In terms of radicalisation Sinclair and the Trans Love Commune had now formed and become involved with the more radical White Panther Party based on the Black Panthers a new radial black paramilitary movement that had sprung into existence to protect the rights of blacks as tensions simmered. The belief was that armed revolution was inevitable! Events seemed to be bearing this out as they reached boiling point in Detroit in 1967 when the Detroit Race Riots occurred. Caused by the mainly white police force they were responsible for racial harassment and beatings and were known for their excessive brutality. In this period they became out of control and shot dead over forty people (mainly black). During the Riots 467 were injured, over 7000 arrests were made and more than 2,000 buildings were burned down. In the centre of all this the MC5 were living.
As the riots progressed troops and tanks were brought in and Kramer recalls coming out of his door to find a tank pointing directly at him. Troops also assaulted the house though perhaps not surprising as the graffiti below was painted on the side of the house.
With Sinclair ostensibly the leader and Minister Of Information for the White Panthers a higher profile of propagating revolt was being undertaken by both him and the band and and the congregation of large groups of people and conveyance of a revolutionary counter society message through records and gigs. Around this time the group produce a series of promo shots (mildly homo erotic) posing topless with guitars and guns (and a sax!)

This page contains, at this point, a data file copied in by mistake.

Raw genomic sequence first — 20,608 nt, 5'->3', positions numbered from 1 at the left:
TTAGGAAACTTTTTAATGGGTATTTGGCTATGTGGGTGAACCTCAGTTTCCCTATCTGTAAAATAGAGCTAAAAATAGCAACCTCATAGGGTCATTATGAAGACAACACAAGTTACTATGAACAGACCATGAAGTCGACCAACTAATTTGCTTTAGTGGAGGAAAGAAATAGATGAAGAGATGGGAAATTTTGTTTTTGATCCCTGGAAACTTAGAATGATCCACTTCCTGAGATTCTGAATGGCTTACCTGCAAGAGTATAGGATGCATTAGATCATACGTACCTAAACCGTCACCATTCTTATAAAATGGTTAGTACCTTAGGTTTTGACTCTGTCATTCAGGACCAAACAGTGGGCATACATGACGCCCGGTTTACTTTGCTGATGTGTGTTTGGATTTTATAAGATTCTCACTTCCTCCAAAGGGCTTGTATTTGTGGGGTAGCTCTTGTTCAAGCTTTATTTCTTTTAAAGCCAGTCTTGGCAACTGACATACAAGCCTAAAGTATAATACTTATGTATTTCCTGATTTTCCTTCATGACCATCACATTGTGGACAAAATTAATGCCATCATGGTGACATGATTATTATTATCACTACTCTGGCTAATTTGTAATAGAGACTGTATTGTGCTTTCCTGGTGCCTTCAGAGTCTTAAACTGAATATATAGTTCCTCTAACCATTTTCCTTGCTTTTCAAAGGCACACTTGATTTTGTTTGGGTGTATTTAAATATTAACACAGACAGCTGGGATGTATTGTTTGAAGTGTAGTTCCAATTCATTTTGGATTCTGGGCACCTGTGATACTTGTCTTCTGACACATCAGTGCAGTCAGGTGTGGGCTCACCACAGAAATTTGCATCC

This was a bold but dangerous move displaying themselves as hardened revolutionaries. In retrospect they considered this a mistake because they weren't. At the time they seriously considered death in an armed shoot out a possibility.
This and the publicised White Panther 10 Point Program couldn't fail to bring them to the attention of the authorities as a danger and their phones were illegally tapped and they were the subject of covert surveillance by the FBI. During the riots their group van was firebombed and their residence invaded by marines checking out reports of a sniper and who addressed Sinclair chillingly by name. They were marked men.
White Panther Party 10-Point Program
1. Full endorsement and support of Black Panther Party’s 10-Point Program.